Vitiligo in children



The vitiligo It is an acquired chronic pigmentary disorder characterized by progressive loss of cutaneous melanocytes and abnormality in their normal function, resulting in hypopigmented skin areas that progressively become amelanotic. This disease is generated in most cases in childhood.

Different studies highlight how half of vitiligo patients develop the disease before the age of 20 and how about 25% of them develop the disease before age 8.

In the pediatric ageVitiligo can represent profound psychological trauma for both patients and their parents, and leads to a poor quality of life. Even if treatment of the disease is the goal of dermatologists by mail, a better understanding of vitiligo can be helpful for better patient management.



As is well known, vitiligo is inherited in a non-Mendelian, multifactorial, and polygenic pattern.

A part of the molecules that encode genes relevant for normal melanogenesis (for example, TYR that encodes tyrosinase), recent studies show a strong association of vitiligo with particular HLA haplotypes (HLAs-A2, -DR4, -DR7 and -DQB1 * 0303) and other genes that are involved in cellular and humoral immunity. Due to the possible associated with different autoimmune diseases, in the future, recognition of the genetic background should be useful to recognize eventual comorbidities and a personalized focused treatment.

Environmental factors

Much data supports the profound impact of environmental factors on the development of vitiligo. Firstly, there is evidence of a variable prevalence of the disease in different countries, ranging from 0.1 to 2.0%.

Then there are the data on the incidence of the disease among familiarities. It has been estimated that the majority of vitiligo cases are sporadic and up to 20% of the patients report an affected relative. Furthermore, the incidence of vitiligo concordance in monozygotic twins is only 23%.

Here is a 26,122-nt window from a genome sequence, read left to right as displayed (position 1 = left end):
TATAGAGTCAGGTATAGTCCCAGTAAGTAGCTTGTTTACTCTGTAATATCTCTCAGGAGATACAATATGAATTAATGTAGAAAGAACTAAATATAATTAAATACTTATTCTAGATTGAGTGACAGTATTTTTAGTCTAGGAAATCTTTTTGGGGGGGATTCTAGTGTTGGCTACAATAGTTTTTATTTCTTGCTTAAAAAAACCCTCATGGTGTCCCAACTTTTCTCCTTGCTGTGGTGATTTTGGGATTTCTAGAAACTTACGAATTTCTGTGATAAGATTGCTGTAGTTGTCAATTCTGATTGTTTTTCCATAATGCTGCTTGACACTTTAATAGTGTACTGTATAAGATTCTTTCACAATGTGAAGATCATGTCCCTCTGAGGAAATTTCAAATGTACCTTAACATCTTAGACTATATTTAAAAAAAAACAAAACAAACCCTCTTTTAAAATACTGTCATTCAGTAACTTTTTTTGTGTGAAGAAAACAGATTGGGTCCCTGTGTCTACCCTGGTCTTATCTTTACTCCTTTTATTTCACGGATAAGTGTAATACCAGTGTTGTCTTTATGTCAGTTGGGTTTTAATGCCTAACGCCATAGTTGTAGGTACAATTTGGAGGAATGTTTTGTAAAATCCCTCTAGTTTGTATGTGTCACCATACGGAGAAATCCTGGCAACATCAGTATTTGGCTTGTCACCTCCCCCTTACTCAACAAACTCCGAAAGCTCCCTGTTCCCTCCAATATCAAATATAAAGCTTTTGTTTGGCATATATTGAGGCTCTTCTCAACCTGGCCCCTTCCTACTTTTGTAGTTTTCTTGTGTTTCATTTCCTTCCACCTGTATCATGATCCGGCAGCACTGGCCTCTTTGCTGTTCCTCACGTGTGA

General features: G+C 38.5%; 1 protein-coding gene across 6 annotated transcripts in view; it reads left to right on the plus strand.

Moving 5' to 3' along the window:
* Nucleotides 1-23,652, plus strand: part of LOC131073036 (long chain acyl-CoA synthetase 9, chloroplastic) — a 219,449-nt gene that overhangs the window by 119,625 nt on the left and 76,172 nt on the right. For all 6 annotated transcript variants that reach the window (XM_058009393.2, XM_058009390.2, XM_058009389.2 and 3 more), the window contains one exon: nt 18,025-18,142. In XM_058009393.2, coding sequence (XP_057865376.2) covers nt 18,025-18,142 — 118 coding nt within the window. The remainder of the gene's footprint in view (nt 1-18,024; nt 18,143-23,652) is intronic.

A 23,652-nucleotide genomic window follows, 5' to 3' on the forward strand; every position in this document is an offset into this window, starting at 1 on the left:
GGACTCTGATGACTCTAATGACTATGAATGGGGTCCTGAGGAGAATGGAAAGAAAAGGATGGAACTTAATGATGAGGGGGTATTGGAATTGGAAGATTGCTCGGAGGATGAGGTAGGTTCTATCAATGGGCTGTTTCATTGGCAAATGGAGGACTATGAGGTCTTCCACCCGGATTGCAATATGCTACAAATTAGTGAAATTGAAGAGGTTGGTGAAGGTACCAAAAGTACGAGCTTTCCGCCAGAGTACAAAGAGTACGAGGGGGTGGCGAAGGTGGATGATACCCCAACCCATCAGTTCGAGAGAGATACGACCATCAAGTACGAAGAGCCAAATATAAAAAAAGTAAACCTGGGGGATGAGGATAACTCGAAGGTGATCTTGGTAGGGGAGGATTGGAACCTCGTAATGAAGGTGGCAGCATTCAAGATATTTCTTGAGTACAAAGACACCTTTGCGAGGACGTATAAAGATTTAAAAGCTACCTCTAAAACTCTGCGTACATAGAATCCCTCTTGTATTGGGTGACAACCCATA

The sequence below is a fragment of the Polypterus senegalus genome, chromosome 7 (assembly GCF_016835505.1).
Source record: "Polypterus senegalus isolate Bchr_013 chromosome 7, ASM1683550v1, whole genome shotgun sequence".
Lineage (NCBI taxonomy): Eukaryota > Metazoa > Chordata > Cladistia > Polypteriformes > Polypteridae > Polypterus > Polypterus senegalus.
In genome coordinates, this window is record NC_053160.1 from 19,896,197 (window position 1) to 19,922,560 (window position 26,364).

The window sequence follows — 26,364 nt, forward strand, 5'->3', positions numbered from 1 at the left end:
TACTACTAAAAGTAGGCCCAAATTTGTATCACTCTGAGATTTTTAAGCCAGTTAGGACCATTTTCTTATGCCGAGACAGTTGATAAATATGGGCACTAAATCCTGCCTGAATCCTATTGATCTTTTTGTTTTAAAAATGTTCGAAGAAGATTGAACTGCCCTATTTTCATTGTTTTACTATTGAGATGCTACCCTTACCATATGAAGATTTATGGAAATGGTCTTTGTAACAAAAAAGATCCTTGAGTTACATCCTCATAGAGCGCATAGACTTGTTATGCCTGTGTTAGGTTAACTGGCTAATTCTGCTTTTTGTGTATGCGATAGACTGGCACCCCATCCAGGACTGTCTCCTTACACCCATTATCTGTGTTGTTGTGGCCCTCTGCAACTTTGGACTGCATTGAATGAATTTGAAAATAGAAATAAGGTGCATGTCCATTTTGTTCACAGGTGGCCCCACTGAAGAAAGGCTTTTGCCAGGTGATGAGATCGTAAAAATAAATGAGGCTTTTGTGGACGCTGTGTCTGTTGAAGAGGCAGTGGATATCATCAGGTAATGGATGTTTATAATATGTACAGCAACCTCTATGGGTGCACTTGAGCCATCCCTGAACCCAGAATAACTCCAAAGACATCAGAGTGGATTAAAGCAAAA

Different environmental factors can trigger the disease: its recognition would be essential to limit the incidence and progression of skin disease.


The highest risk of developing autoimmune diseases in patients with vitiligo is a well-known fact. 

• Atopic dermatitis
• autoimmune hemolytic anemia
• autoimmune thyroid disease
• Mellitus diabetes
• inflammatory bowel disease
• Morphea
• Multiple sclerosis
• Pemphigus vulgaris
• Pernicious anemia
• psoriasis
• Rheumatoid arthritis
• Systemic lupus erythematosus
• Others


Today the exact pathobiology of vitiligo is still unclear. Even if multiple theories have been put forward, recent data supports that vitiligo is a T-cell mediated autoimmune disease, triggered by oxidative stress. In melanocytes, the progressive accumulation of reactive oxygen species (ROS) causes DNA damage, lipid and protein peroxidation. 

Many are the altered proteins, which show a partial or complete loss of their functionality. In particular, tyrosinase is found to be inhibited by high concentrations of hydrogen peroxide. Keratinocytes are also significantly altered by oxidative stress, leading to a deficiency of their trophic support for melanocytes.